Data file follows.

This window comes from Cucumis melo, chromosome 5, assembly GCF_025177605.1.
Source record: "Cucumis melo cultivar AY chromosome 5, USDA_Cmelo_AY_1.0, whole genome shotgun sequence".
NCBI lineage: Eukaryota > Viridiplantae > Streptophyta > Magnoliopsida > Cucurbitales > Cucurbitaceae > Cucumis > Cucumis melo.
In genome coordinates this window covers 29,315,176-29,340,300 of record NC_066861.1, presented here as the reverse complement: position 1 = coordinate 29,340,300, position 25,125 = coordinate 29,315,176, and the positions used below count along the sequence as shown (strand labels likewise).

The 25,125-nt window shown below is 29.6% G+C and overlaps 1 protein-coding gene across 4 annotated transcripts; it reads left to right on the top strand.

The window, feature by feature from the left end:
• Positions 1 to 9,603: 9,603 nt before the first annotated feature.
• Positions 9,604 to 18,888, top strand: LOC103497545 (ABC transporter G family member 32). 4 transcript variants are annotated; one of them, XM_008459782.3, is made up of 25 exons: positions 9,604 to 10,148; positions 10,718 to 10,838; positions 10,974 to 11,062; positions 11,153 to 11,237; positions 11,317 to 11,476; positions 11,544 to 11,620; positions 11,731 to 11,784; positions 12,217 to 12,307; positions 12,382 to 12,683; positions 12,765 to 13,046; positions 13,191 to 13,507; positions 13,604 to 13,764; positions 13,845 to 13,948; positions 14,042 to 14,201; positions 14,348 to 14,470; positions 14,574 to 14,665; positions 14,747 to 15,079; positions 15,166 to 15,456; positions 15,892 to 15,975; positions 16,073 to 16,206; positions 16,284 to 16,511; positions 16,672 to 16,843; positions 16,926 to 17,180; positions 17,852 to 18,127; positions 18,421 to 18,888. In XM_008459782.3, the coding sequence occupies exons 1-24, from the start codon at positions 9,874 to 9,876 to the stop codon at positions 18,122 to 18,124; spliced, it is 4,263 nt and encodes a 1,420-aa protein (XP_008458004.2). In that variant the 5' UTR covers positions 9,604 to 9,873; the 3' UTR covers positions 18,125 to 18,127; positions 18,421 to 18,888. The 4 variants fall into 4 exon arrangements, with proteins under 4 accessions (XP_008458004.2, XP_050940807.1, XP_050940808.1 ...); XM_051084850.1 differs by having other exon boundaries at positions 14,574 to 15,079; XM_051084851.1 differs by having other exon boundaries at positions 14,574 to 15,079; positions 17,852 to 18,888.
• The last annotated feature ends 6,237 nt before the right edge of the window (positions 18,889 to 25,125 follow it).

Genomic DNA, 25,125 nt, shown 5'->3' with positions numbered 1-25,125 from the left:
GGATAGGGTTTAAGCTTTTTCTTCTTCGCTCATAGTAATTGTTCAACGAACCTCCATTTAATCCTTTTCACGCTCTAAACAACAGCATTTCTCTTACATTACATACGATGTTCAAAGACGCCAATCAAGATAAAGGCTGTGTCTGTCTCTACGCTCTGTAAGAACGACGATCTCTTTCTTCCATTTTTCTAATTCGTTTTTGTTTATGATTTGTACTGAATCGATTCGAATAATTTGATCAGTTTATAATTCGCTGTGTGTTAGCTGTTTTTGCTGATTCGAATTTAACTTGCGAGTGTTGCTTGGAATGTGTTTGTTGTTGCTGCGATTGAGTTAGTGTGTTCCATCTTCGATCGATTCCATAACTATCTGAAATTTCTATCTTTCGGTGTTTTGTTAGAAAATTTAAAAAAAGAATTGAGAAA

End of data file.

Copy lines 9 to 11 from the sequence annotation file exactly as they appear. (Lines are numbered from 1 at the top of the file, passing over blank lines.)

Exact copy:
• The last annotated feature ends 6,237 nt before the right edge of the window (positions 18,889 to 25,125 follow it).

Genomic DNA, 25,125 nt, shown 5'->3' with positions numbered 1-25,125 from the left:
GGATAGGGTTTAAGCTTTTTCTTCTTCGCTCATAGTAATTGTTCAACGAACCTCCATTTAATCCTTTTCACGCTCTAAACAACAGCATTTCTCTTACATTACATACGATGTTCAAAGACGCCAATCAAGATAAAGGCTGTGTCTGTCTCTACGCTCTGTAAGAACGACGATCTCTTTCTTCCATTTTTCTAATTCGTTTTTGTTTATGATTTGTACTGAATCGATTCGAATAATTTGATCAGTTTATAATTCGCTGTGTGTTAGCTGTTTTTGCTGATTCGAATTTAACTTGCGAGTGTTGCTTGGAATGTGTTTGTTGTTGCTGCGATTGAGTTAGTGTGTTCCATCTTCGATCGATTCCATAACTATCTGAAATTTCTATCTTTCGGTGTTTTGTTAGAAAATTTAAAAAAAGAATTGAGAAA